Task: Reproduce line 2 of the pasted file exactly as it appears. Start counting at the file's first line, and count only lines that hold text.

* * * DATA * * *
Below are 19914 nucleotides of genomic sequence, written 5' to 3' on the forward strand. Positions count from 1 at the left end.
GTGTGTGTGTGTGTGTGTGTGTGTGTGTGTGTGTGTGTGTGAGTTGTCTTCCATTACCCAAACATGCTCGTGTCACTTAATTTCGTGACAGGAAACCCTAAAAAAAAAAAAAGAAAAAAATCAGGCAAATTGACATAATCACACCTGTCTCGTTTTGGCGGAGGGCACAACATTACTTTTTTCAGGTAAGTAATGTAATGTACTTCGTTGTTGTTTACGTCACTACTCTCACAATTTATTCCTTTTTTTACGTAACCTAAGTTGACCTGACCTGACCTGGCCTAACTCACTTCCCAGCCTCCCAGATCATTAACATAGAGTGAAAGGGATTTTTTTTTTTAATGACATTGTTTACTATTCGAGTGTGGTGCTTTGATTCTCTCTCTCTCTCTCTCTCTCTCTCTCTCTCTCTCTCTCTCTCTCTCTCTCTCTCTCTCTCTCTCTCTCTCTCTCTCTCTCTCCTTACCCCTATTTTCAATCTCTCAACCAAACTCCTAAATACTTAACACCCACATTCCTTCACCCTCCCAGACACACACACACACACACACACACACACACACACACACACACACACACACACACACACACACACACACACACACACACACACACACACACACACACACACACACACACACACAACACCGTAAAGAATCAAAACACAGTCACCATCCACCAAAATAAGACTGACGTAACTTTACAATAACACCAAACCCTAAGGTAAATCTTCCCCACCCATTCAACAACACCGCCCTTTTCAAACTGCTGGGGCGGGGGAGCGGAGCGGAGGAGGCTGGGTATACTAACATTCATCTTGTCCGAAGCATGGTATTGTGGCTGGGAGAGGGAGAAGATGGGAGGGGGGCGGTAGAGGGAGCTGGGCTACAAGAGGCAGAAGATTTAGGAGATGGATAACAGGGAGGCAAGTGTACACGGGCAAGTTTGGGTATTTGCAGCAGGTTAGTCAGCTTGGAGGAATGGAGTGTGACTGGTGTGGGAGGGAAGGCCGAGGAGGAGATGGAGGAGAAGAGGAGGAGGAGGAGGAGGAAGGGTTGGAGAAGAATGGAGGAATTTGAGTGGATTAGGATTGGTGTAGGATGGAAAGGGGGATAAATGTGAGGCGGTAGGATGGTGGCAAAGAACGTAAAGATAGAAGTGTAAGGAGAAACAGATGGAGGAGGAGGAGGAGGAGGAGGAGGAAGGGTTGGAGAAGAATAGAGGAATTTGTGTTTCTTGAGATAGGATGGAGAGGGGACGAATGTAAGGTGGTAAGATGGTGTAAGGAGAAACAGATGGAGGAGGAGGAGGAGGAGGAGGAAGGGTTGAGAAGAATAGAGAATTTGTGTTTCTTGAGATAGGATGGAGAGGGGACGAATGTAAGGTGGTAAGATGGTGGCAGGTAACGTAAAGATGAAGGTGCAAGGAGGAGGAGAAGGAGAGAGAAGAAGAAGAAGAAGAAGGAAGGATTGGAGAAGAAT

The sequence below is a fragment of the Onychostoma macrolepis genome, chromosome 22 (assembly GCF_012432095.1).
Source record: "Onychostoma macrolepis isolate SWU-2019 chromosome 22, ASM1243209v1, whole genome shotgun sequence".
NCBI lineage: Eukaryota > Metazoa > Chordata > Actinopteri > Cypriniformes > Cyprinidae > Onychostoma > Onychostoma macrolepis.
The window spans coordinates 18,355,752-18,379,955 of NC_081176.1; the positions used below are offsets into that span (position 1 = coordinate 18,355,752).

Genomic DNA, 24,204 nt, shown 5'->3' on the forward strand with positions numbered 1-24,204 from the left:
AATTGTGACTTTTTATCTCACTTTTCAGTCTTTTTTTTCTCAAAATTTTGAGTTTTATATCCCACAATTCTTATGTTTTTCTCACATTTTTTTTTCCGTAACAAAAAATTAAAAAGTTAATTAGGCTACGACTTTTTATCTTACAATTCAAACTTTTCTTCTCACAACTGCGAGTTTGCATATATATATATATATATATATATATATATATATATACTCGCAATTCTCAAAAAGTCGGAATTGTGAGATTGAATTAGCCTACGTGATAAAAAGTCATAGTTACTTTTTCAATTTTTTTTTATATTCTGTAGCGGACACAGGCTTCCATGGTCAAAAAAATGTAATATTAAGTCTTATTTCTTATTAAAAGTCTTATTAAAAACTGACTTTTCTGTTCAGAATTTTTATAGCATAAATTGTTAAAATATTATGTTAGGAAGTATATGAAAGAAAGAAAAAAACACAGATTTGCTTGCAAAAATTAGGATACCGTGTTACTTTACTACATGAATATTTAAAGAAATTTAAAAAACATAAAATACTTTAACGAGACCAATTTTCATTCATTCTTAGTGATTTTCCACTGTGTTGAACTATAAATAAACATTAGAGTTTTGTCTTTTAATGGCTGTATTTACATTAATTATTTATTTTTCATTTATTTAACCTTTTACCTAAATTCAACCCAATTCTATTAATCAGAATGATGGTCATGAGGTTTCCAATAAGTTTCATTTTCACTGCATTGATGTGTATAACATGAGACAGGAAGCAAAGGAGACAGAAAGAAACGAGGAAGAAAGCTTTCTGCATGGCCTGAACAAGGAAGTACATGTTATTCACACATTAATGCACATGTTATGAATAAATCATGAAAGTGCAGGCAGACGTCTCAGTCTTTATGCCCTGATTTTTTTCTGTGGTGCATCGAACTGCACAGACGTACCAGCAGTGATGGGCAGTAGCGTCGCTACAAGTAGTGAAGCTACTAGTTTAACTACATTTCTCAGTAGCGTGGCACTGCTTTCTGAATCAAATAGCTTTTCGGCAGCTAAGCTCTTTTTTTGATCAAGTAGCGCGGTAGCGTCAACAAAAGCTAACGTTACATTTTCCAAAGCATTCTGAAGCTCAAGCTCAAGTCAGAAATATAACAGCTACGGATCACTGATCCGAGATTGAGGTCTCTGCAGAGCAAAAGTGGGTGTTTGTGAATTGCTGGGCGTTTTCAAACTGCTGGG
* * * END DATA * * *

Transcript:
GTGTGTGTGTGTGTGTGTGTGTGTGTGTGTGTGTGTGTGTGAGTTGTCTTCCATTACCCAAACATGCTCGTGTCACTTAATTTCGTGACAGGAAACCCTAAAAAAAAAAAAAGAAAAAAATCAGGCAAATTGACATAATCACACCTGTCTCGTTTTGGCGGAGGGCACAACATTACTTTTTTCAGGTAAGTAATGTAATGTACTTCGTTGTTGTTTACGTCACTACTCTCACAATTTATTCCTTTTTTTACGTAACCTAAGTTGACCTGACCTGACCTGGCCTAACTCACTTCCCAGCCTCCCAGATCATTAACATAGAGTGAAAGGGATTTTTTTTTTTAATGACATTGTTTACTATTCGAGTGTGGTGCTTTGATTCTCTCTCTCTCTCTCTCTCTCTCTCTCTCTCTCTCTCTCTCTCTCTCTCTCTCTCTCTCTCTCTCTCTCTCTCTCTCTCTCTCCTTACCCCTATTTTCAATCTCTCAACCAAACTCCTAAATACTTAACACCCACATTCCTTCACCCTCCCAGACACACACACACACACACACACACACACACACACACACACACACACACACACACACACACACACACACACACACACACACACACACACACACACACACACACACACACACACAACACCGTAAAGAATCAAAACACAGTCACCATCCACCAAAATAAGACTGACGTAACTTTACAATAACACCAAACCCTAAGGTAAATCTTCCCCACCCATTCAACAACACCGCCCTTTTCAAACTGCTGGGGCGGGGGAGCGGAGCGGAGGAGGCTGGGTATACTAACATTCATCTTGTCCGAAGCATGGTATTGTGGCTGGGAGAGGGAGAAGATGGGAGGGGGGCGGTAGAGGGAGCTGGGCTACAAGAGGCAGAAGATTTAGGAGATGGATAACAGGGAGGCAAGTGTACACGGGCAAGTTTGGGTATTTGCAGCAGGTTAGTCAGCTTGGAGGAATGGAGTGTGACTGGTGTGGGAGGGAAGGCCGAGGAGGAGATGGAGGAGAAGAGGAGGAGGAGGAGGAGGAAGGGTTGGAGAAGAATGGAGGAATTTGAGTGGATTAGGATTGGTGTAGGATGGAAAGGGGGATAAATGTGAGGCGGTAGGATGGTGGCAAAGAACGTAAAGATAGAAGTGTAAGGAGAAACAGATGGAGGAGGAGGAGGAGGAGGAGGAGGAAGGGTTGGAGAAGAATAGAGGAATTTGTGTTTCTTGAGATAGGATGGAGAGGGGACGAATGTAAGGTGGTAAGATGGTGTAAGGAGAAACAGATGGAGGAGGAGGAGGAGGAGGAGGAAGGGTTGAGAAGAATAGAGAATTTGTGTTTCTTGAGATAGGATGGAGAGGGGACGAATGTAAGGTGGTAAGATGGTGGCAGGTAACGTAAAGATGAAGGTGCAAGGAGGAGGAGAAGGAGAGAGAAGAAGAAGAAGAAGAAGGAAGGATTGGAGAAGAAT